President Trump has given us another reminder that even as he belittles and insults America’s staunchest allies, his admiration for dictators — precisely because of their willingness to oppress and abuse their people — is stronger than ever. While we have plenty of disagreements about what “American values” really are, up until now there has been a consensus that America, particularly when it goes out into the world to deal with other countries, stands for certain fundamental things such as democracy, freedom and respect for human rights.
That is no longer true. “America First” has turned out to be not just Trump’s intention of putting our needs above the needs of others. It’s a declaration that we will no longer be guided by any moral principles at all.
Given that Kim Jong Un runs what may be the most oppressive totalitarian state in the world today, many people were shocked to see how Trump heaped praise on the North Korean dictator during and after their summit in Singapore.
- “He’s got a very good personality, he’s funny, and he’s very, very smart,” Trump told Sean Hannity.
- “His country does love him. His people, you see the fervor. They have a great fervor,” he told George Stephanopoulos.
- “He’s smart, loves his people, he loves his country,” Trump said about Kim in another interview. “He wants a lot of good things and that’s why he’s doing this.” Asked about Kim’s human rights abuses, Trump said, “Look, he’s doing what he’s seen done, if you look at it.”
Then on the way back from Singapore, Fox News’s Bret Baier interviewed him and they had this exchange:
BAIER: You know you call people sometimes killers; he is a killer. He’s clearly executing people.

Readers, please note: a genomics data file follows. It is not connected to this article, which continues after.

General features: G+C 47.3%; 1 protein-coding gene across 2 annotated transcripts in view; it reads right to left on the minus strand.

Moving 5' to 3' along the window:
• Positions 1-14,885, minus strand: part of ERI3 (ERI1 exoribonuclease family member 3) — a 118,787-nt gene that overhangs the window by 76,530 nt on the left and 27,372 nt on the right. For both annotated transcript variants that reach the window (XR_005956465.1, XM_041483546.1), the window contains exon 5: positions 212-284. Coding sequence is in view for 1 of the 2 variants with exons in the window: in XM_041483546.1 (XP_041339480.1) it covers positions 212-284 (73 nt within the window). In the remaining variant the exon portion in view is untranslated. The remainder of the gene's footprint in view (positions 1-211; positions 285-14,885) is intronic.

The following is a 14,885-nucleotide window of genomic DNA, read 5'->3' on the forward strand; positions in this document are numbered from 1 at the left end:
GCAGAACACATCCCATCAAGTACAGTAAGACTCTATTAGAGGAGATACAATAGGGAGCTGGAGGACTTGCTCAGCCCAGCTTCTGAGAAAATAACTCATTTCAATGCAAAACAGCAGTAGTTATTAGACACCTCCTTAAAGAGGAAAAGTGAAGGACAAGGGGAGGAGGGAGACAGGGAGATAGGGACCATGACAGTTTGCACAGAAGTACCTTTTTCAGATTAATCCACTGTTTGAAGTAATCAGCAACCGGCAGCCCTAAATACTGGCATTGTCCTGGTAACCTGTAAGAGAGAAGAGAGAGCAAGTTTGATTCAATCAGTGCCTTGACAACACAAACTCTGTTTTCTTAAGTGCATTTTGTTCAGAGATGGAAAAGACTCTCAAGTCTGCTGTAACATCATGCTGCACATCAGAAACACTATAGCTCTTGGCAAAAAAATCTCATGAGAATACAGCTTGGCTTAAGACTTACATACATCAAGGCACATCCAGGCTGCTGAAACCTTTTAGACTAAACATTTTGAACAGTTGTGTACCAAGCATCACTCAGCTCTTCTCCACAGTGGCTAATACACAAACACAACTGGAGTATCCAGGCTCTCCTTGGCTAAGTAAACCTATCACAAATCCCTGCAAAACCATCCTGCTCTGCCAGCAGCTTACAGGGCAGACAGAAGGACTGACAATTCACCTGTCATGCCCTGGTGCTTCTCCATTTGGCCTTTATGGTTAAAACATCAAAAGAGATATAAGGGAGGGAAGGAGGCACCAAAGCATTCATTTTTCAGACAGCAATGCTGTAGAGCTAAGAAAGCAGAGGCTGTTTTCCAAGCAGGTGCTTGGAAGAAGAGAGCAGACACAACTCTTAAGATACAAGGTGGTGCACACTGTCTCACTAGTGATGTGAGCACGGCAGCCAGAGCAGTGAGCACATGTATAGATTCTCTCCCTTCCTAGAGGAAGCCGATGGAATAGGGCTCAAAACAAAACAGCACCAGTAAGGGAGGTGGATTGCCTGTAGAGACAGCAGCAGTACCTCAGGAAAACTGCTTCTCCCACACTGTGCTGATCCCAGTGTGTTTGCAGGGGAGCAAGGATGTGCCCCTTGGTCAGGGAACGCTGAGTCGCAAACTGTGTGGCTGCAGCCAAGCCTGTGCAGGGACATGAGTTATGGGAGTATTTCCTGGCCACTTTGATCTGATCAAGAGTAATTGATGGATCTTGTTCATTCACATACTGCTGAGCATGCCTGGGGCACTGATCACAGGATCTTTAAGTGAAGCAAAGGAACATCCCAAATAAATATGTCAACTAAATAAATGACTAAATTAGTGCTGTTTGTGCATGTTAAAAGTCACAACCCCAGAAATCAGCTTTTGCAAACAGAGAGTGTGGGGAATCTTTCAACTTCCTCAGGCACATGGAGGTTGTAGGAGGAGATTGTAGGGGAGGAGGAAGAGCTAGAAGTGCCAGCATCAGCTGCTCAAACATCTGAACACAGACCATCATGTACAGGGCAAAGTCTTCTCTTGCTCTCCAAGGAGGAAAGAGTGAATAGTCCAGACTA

TRUMP: He’s a tough guy. Hey, when you take over a country, tough country, with tough people, and you take it over from your father, I don’t care who you are, what you are, how much of an advantage you have. If you can do that at 27 years old, I mean that’s one in 10,000 that could do that. So he’s a very smart guy. He’s a great negotiator. But I think we understand each other.
BAIER: But he’s still done some really bad things.
TRUMP: Yeah, but so have a lot of other people done some really bad things. I mean, I could go through a lot of nations where a lot of bad things were done.
Perhaps it isn’t a coincidence that Trump believes that taking over a family business is so extraordinarily difficult that only 1 in 10,000 people has the talent to do it. But he’s clearly using “tough” as a compliment here. He isn’t saying that Kim’s brutality — executions of dissenters, people sent to labor camps for the slightest lapse in revolutionary fervor, mass starvation — is something unfortunate that needs to change but that right now we have a higher priority. He isn’t asking us to ignore or overlook Kim’s atrocities, or put them in some kind of context that would make them more understandable. He’s saying that Kim’s brutality is admirable.
The fact that this kind of statement has become familiar from Trump should not for a moment lead us to stop being appalled at it.
Whenever Trump is confronted with the human rights abuses of the dictators for whom he expresses admiration, he has two defenses. The first is whataboutism, in which he counters that we can’t criticize others because the United States has also done terrible things. For instance, in 2017 he was challenged by Bill O’Reilly for his affection for Vladimir Putin; when O’Reilly said “Putin’s a killer,” Trump replied, “There are a lot of killers. We have a lot of killers. What, you think our country is so innocent?”
The second defense is to praise the abuse of human rights itself. For example, President Rodrigo Duterte of the Philippines has engaged in a campaign of extrajudicial terror in the name of fighting drug abuse, in which thousands of suspected drug dealers or drug users have been killed, often simply shot down in the street. When Trump spoke with Duterte early in his term by phone, he said: